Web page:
Deciding what to write about in the week that a four-time world champion announces he will be leaving Formula 1’s most decorated team is an easy decision.
The news that Sebastian Vettel will no longer be a Ferrari driver in 2021 has taken the F1 world by storm and understandably so. Not only does it mean that one of the sport’s great champions may be one step closer to retirement, but it also creates a mad scramble within the driver market that could have a number of interesting outcomes.
Last week I wrote about Carlos Sainz Jr and assessed his performance for McLaren in 2019 against the backdrop of rumours that he could be in line for a promotion. A week later and he has been confirmed as the man who will replace Vettel at Ferrari. How quickly things change.
As is often the wont of journalists and writers, a decision like this has precipitated a number of inquest-style pieces into the German’s spell at Ferrari. Vettel arrived at the team as a four-time world champion and the natural successor to Michael Schumacher, but like Fernando Alonso and Felipe Massa before him, he failed to bring home that coveted title. The reasons behind this are not as simple as blaming one party in particular and as much as some have tried to pin culpability on Vettel himself, it is much more complex than that.
Ferrari were not in the strongest of positions when he arrived at the team after Mercedes had stolen a clear march following the change of regulations in 2014. Vettel helped pick the team up and bring them together after a turbulent few seasons with an unhappy Alonso and even earned three wins in his debut campaign. However, given the strength of Mercedes and Lewis Hamilton that season, a title was beyond his reach and this was again the case in 2016 as Ferrari failed to build on their improvement the year before.
When Vettel looks back on his career though it will be the 2017 and particularly the 2018 season that will give him pause for thought. In both campaigns he had a genuine chance to take the title he so craved, but a combination of errors, mechanical failures and a worthy opponent saw him fall short on each occasion. Now, coming second to Hamilton does not make Vettel a bad driver and it should not be forgotten that he produced excellent performances during both campaigns, but at the very top level in F1, anything other than a championship is a failure and for Vettel missing out in 2018 appears to have been his last chance of achieving his Ferrari dream.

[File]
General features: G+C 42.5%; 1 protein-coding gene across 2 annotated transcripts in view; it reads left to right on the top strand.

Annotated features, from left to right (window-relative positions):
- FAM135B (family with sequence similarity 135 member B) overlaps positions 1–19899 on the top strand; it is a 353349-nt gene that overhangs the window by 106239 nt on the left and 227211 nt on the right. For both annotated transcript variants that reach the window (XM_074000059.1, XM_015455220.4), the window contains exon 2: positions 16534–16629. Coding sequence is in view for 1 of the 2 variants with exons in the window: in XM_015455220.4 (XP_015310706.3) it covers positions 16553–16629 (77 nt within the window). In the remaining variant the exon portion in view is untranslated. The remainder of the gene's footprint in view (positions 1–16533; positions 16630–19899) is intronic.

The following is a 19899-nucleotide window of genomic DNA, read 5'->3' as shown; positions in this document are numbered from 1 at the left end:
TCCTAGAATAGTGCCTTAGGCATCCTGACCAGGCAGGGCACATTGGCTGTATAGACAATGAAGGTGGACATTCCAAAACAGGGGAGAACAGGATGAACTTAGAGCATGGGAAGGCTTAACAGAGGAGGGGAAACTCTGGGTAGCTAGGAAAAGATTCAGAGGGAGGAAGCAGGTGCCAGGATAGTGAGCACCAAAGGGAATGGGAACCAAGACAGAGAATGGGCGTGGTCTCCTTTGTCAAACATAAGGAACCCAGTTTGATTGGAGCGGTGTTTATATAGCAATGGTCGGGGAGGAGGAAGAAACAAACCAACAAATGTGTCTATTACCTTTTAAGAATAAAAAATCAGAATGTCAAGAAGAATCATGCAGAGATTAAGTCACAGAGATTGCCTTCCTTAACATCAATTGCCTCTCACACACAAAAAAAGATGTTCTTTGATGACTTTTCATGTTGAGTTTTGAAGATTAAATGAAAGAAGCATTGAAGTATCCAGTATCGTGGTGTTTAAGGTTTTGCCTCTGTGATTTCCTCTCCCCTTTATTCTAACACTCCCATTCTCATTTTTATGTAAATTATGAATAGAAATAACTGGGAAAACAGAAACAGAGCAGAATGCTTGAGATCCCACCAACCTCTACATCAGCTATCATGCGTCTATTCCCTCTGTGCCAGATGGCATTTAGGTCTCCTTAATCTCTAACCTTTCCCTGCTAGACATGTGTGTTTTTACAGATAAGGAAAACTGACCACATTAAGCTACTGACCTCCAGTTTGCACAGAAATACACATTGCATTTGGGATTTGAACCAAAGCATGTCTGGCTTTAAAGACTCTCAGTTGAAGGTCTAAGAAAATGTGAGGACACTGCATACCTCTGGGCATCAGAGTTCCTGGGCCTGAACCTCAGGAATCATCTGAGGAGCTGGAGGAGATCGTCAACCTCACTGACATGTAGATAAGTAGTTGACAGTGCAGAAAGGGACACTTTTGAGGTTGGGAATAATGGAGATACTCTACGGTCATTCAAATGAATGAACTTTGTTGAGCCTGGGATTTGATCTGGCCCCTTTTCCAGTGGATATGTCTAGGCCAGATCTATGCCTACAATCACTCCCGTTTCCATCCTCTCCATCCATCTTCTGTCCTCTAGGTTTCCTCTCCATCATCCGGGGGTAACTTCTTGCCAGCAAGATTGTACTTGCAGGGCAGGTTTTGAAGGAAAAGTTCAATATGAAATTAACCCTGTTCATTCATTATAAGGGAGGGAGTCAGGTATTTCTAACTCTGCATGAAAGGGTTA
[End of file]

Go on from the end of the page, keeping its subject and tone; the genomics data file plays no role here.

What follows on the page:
Alongside Hamilton and Alonso, Vettel will certainly be remembered as one of the three outstanding drivers of the post-Schumacher era, but due to the way in which his career unfolded some of his early successes will likely be glossed over, with his more recent failures perhaps remaining more centred in people’s minds. With time this could perhaps change, but with every passing year we have moved further away from the Vettel we watched dominate races from the front during a glorious four-year period at the start of the last decade.
For me, Vettel should be remembered as a very talented driver who earned the titles in a dominant Red Bull by executing races ruthlessly, displaying remarkable speed and consistently out-qualifying and out-racing his teammate Mark Webber. Whether or not he quite had what it takes to beat Hamilton at Ferrari should not detract from that. As F1 celebrates its 70th birthday, we are reminded that only 33 drivers have been crowned world champion and to win one, let alone four, you must be a very good racer indeed.